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Stephenson's Rocket

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Stephenson'sRocket

An up-to-date shot of the original Rocket.

Stephenson's Rocket is a type of early 0-2-2 steam locomotive built in Newcastle at the Forth Street Works of Robert Stephenson and Company in 1829. The Rocket was one of the first steam locomotives to have multiple boiler tubes.

HistoryEdit

Rocket is perhaps one of the most famous and iconic steam locomotives, which was also one of the very first types of successful steam locomotives ever built and is responsible for launching the steam age at the Liverpool and Manchester Railway's Rainhill trials of 1829. However, only through stroke of luck did Rocket make it to the Trials. Since the locomotive was built at the Stephenson's Newcastle-Upon-Tyne Locomotive factory, the Stephensons originally wanted to ship it to Liverpool on a boat around Scotland because of the poor state of roads at the time. Fortunately, they missed the boat, which sank into the North Sea. Innovations beside the firetube boiler include a blast pipe, which sucked in the exhaust steam from the cylinders into the chimney to create a continuous vacuum, thus increasing draught and firing efficiency; a seperate firebox protected by double layers of steel and a layer of water; and cylinders connected directly to the driving wheels, which differed from the complicated arrangement used on the world's first steam locomotive designed by Richard Trevethick.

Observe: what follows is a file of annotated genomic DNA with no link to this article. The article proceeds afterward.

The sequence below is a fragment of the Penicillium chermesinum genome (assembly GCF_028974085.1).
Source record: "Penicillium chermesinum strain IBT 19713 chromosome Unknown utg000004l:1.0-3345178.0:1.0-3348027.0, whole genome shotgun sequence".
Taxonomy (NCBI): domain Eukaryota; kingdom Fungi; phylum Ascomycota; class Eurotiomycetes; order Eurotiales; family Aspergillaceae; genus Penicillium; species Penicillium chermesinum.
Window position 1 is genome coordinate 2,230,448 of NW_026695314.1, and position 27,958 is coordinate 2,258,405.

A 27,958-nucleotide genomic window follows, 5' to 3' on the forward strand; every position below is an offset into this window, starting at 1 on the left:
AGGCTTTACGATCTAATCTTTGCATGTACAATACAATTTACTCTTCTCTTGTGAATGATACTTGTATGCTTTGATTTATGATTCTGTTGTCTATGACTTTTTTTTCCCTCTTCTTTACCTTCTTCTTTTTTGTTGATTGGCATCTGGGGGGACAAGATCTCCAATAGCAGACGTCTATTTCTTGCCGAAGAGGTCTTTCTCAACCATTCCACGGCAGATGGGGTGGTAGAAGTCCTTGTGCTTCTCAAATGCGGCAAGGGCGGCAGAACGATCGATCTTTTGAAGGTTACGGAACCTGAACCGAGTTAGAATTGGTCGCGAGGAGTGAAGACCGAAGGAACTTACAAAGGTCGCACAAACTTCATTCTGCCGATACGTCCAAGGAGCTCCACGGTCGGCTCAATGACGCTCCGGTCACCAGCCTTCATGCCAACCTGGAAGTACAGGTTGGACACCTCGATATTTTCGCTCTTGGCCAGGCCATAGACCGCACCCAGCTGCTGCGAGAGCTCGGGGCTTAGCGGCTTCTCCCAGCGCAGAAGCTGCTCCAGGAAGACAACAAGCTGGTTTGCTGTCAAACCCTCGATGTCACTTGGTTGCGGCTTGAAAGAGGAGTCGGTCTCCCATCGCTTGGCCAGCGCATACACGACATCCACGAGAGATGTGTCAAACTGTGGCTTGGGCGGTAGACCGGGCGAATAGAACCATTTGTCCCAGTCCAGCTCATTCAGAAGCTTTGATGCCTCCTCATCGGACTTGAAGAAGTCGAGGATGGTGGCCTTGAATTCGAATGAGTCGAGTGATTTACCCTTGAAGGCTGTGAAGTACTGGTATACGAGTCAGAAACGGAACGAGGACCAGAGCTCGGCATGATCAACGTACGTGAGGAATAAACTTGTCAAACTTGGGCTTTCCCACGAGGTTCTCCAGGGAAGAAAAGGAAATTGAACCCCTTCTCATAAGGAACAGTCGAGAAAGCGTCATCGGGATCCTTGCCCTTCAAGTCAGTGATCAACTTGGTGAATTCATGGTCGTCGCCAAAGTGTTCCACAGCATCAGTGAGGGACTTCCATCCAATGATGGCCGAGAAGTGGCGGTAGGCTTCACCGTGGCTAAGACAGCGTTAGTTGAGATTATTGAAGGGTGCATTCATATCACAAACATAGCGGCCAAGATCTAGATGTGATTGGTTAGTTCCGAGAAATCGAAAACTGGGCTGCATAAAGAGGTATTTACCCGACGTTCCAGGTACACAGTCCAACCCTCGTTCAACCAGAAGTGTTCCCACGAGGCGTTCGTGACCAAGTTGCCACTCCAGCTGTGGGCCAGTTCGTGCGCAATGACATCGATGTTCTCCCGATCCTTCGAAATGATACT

Making tracks nrm locomotive 07 rocket

A replica of the Rocket's as-built form at the National Railway Museum in York, England.

The real Rocket, now rebuilt, lives at the Science Museum in London while a replica, built in 1979, lives at the National Railway Museum in York. There is also another replica Rocket living at the NRM (National Railway Museum), built in 1935 as a cut-away reproduction, numbered 4089.

During 2007, the 1979 replica was withdrawn because its ten-year boiler certificate had long expired. In addition to this, the museum plans to fit a new boiler with a riveted copper firebox and more accurate frames. The NRM managed to raise funds for the replca's next overhaul at the Flour Mill Boiler Works in the Forest of Dean, which was completed in January, 2010. Now, Rocket's replica is back at the National Railway Museum giving rides on the demonstration line. 

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